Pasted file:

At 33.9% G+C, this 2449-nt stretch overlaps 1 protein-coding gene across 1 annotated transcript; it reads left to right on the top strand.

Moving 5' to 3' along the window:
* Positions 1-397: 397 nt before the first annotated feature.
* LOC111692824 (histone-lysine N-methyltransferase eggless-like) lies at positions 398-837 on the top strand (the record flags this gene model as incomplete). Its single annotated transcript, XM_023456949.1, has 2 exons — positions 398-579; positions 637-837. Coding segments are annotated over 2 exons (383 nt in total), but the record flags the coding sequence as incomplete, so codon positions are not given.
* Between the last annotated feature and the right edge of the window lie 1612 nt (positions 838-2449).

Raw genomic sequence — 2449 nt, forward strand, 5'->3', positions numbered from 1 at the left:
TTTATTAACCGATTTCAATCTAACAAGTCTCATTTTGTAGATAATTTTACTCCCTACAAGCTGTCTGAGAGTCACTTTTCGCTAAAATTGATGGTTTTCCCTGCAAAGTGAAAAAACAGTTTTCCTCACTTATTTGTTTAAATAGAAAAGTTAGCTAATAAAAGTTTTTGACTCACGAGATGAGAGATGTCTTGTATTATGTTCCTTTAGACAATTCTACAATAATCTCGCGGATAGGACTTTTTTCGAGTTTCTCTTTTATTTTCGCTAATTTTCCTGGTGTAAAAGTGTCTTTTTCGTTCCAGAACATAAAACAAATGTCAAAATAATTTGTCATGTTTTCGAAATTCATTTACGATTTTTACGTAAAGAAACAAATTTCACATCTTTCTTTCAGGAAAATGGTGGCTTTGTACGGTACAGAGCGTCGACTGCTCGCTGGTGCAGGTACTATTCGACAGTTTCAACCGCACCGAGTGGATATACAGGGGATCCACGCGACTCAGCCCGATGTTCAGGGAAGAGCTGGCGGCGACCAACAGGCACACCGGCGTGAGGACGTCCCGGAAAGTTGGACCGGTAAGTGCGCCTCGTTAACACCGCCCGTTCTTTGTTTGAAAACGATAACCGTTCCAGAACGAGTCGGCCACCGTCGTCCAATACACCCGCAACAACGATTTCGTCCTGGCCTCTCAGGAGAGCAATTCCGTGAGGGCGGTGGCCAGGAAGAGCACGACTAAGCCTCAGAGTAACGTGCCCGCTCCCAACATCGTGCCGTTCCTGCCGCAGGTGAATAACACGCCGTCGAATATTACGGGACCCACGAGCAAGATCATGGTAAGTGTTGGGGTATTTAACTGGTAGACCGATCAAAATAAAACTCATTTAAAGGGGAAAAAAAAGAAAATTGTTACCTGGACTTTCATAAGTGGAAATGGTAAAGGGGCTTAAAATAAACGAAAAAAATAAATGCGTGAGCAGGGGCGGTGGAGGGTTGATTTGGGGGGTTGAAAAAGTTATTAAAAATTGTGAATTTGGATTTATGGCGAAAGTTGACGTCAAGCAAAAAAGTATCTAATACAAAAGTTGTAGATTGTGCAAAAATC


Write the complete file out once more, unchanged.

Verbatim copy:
At 33.9% G+C, this 2449-nt stretch overlaps 1 protein-coding gene across 1 annotated transcript; it reads left to right on the top strand.

Moving 5' to 3' along the window:
* Positions 1-397: 397 nt before the first annotated feature.
* LOC111692824 (histone-lysine N-methyltransferase eggless-like) lies at positions 398-837 on the top strand (the record flags this gene model as incomplete). Its single annotated transcript, XM_023456949.1, has 2 exons — positions 398-579; positions 637-837. Coding segments are annotated over 2 exons (383 nt in total), but the record flags the coding sequence as incomplete, so codon positions are not given.
* Between the last annotated feature and the right edge of the window lie 1612 nt (positions 838-2449).

Raw genomic sequence — 2449 nt, forward strand, 5'->3', positions numbered from 1 at the left:
TTTATTAACCGATTTCAATCTAACAAGTCTCATTTTGTAGATAATTTTACTCCCTACAAGCTGTCTGAGAGTCACTTTTCGCTAAAATTGATGGTTTTCCCTGCAAAGTGAAAAAACAGTTTTCCTCACTTATTTGTTTAAATAGAAAAGTTAGCTAATAAAAGTTTTTGACTCACGAGATGAGAGATGTCTTGTATTATGTTCCTTTAGACAATTCTACAATAATCTCGCGGATAGGACTTTTTTCGAGTTTCTCTTTTATTTTCGCTAATTTTCCTGGTGTAAAAGTGTCTTTTTCGTTCCAGAACATAAAACAAATGTCAAAATAATTTGTCATGTTTTCGAAATTCATTTACGATTTTTACGTAAAGAAACAAATTTCACATCTTTCTTTCAGGAAAATGGTGGCTTTGTACGGTACAGAGCGTCGACTGCTCGCTGGTGCAGGTACTATTCGACAGTTTCAACCGCACCGAGTGGATATACAGGGGATCCACGCGACTCAGCCCGATGTTCAGGGAAGAGCTGGCGGCGACCAACAGGCACACCGGCGTGAGGACGTCCCGGAAAGTTGGACCGGTAAGTGCGCCTCGTTAACACCGCCCGTTCTTTGTTTGAAAACGATAACCGTTCCAGAACGAGTCGGCCACCGTCGTCCAATACACCCGCAACAACGATTTCGTCCTGGCCTCTCAGGAGAGCAATTCCGTGAGGGCGGTGGCCAGGAAGAGCACGACTAAGCCTCAGAGTAACGTGCCCGCTCCCAACATCGTGCCGTTCCTGCCGCAGGTGAATAACACGCCGTCGAATATTACGGGACCCACGAGCAAGATCATGGTAAGTGTTGGGGTATTTAACTGGTAGACCGATCAAAATAAAACTCATTTAAAGGGGAAAAAAAAGAAAATTGTTACCTGGACTTTCATAAGTGGAAATGGTAAAGGGGCTTAAAATAAACGAAAAAAATAAATGCGTGAGCAGGGGCGGTGGAGGGTTGATTTGGGGGGTTGAAAAAGTTATTAAAAATTGTGAATTTGGATTTATGGCGAAAGTTGACGTCAAGCAAAAAAGTATCTAATACAAAAGTTGTAGATTGTGCAAAAATC